12. Standard member sonhouse
    Fast and Curious
    19 Jun '08 14:57
    Originally posted by scottishinnz
    Well, perhaps less than you think. On the UK website, Dabs.com, they have Seagate SATA 160 GB drives for 30 pounds, so approximately 60 bucks each. 2 of them would be 120 bucks. Since it's serial ATA they all plug in one long loop, and you can add pairs of larger drives later (how about a pair of 1TB drives?!). This does require your motherboard to ...[text shortened]... never had a seagate drive die on me ever. I've never known a Seagate drive to die either....
    You may have something there. None of the seagate drives are dead. The dead ones are Maxtor's. That might be part of the problem, but with me it's once burned twice shy. I have had two Dell's go bannana's. It starts (on both machines, which are very similar technology, Rambus memory, which sucks because it is so expensive to upgrade. What happened is intermittently the video res would go nuts, 4 bit color and 480X640 which produces a very weird screen, and the video settings can't change things, so the only way to get back my native res is a restart, reboot XP. So now I am wondering if rebooting so many times may have done the drives in. It would happen a dozen times a week. Then it was no longer intermittent but permentent. At that point I chucked the comps and now am redoing the comp my buddy Leboeuf gave me, I found a number of things wrong but I am getting all of that stuff fixed. I am getting a new HP machine as a fathers day present (I am not supposed to know about it I wish I could have had some input into what I wanted in a machine but at least it's the newest technology. It might even have a raid controller. The thing I don't like about HP is they load it up with crapware, like sign up for AOL, gambling sites, shopping networks, ad nauseum. So there is about 5 gigs of utter crap on HP machines now. The bad part about that is if you reload Vista with the DVD or CD that comes with it, it just reloads all that crap again. In order to get rid of it I would have to buy a virgin copy of Vista which seems to be what you have to do to incorporate raid into your system. It's quite a job to do, from the tutorial site I visited. Wish me luck, eh.
  13. Standard member KellyJay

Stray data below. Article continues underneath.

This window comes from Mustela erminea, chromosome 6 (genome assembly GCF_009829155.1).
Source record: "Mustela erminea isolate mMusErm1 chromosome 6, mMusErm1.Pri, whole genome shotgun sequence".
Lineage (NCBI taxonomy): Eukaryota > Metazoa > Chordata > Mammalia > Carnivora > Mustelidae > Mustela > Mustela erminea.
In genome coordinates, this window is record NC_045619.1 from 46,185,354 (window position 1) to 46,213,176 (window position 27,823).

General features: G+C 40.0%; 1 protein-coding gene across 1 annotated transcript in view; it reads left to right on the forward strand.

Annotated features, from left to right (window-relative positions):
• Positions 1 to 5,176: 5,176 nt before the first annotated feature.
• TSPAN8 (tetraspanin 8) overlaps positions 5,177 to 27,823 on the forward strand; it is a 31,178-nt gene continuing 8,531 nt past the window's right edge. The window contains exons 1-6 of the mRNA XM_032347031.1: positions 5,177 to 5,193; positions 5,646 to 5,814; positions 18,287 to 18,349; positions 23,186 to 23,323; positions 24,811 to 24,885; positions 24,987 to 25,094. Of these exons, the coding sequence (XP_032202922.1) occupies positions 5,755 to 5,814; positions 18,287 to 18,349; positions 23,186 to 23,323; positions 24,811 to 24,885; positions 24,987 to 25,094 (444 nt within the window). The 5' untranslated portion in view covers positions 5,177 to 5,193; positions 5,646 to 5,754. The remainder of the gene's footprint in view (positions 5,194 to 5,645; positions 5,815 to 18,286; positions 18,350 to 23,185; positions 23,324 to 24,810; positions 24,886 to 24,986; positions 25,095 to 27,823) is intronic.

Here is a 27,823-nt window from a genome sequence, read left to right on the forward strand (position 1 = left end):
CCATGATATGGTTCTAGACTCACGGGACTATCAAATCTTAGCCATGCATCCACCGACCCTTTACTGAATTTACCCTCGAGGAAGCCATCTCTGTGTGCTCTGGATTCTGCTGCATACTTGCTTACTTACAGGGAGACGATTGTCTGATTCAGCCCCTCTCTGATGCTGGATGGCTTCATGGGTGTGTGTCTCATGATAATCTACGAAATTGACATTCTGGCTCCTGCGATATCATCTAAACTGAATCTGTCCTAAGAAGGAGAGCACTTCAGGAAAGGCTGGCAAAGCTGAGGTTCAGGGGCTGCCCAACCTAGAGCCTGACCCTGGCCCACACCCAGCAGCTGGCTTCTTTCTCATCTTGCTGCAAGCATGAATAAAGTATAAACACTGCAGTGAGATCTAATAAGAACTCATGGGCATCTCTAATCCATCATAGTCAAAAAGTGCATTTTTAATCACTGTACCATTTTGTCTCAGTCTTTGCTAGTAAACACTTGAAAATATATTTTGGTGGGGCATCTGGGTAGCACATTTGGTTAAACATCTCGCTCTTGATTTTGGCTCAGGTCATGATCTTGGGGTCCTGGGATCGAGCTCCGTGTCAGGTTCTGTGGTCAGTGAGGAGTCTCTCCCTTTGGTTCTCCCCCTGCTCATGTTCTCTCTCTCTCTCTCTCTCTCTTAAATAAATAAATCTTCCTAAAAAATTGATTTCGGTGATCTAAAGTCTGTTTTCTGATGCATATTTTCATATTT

Walk your Faith
    19 Jun '08 17:30
    Originally posted by sonhouse
    What I was thinking about in my application was a kind of cheapo Raid storage, if windows is in both HD's, and I have a master/slave switch, stuff needing storage can be put into both HD's, so the data won't be lost if one HD dies. I have a stack of dead HD's already, a half dozen or so. It seems the HD is the weakest link in a system. I think as drives get ...[text shortened]... its only 24 cuts to listen to, some of the music there is outstanding, world class.
    I'm not talking about a USB drive, but the hard drives you already
    have, you slip into the box and hook up to your system with the
    USB port. It may not do all you have talked about, but for some
    files it is very handy, inaddition to that, it is also a quick way to
    make sure your drives are really dead. Either way, I hate losing
    a hard drive without fail something goes you didn't want to lose.
    Hope you get it worked out.
    Kelly
  14. Standard member sonhouse
    Fast and Curious
    20 Jun '08 04:16
    Originally posted by KellyJay
    I'm not talking about a USB drive, but the hard drives you already
    have, you slip into the box and hook up to your system with the
    USB port. It may not do all you have talked about, but for some
    files it is very handy, inaddition to that, it is also a quick way to
    make sure your drives are really dead. Either way, I hate losing
    a hard drive without fail something goes you didn't want to lose.
    Hope you get it worked out.
    Kelly
    Not yet I haven't but you did give me another idea. You mentioned viruses that can infect all the HD's. So that gives me this path: I can include in the switching arrangement to cut the four wire power lines as well, switch them on or off at will. If the drive is turned off, there can be no infection coming in. One thing I am not sure about: If you leave the ribbon cable (or SATA cable) connected and have the power dissed, will that effect the operation of the other drive? I guess I will just have to experiment with it. Also, suppose I assume there is no virus attack and I have the second HD powered down with my so far mental power switch, can I power it up with the other HD already powered up? Has anyone done that kind of experiment to see what happens, like will the drive just come on normally and the system just finds a new drive or do you have to do such power switching on bootup?
  15. Standard member scottishinnz
    Kichigai!
    20 Jun '08 04:18
    Originally posted by sonhouse
    Not yet I haven't but you did give me another idea. You mentioned viruses that can infect all the HD's. So that gives me this path: I can include in the switching arrangement to cut the four wire power lines as well, switch them on or off at will. If the drive is turned off, there can be no infection coming in. One thing I am not sure about: If you leave th ...[text shortened]... lly and the system just finds a new drive or do you have to do such power switching on bootup?
    SATA drives can be hot booted, or whatever the term is, but the old ATA / IDE (PATA nowadays), ones won't. Having it connected on the IDE cable, but not powered is ok. No problem.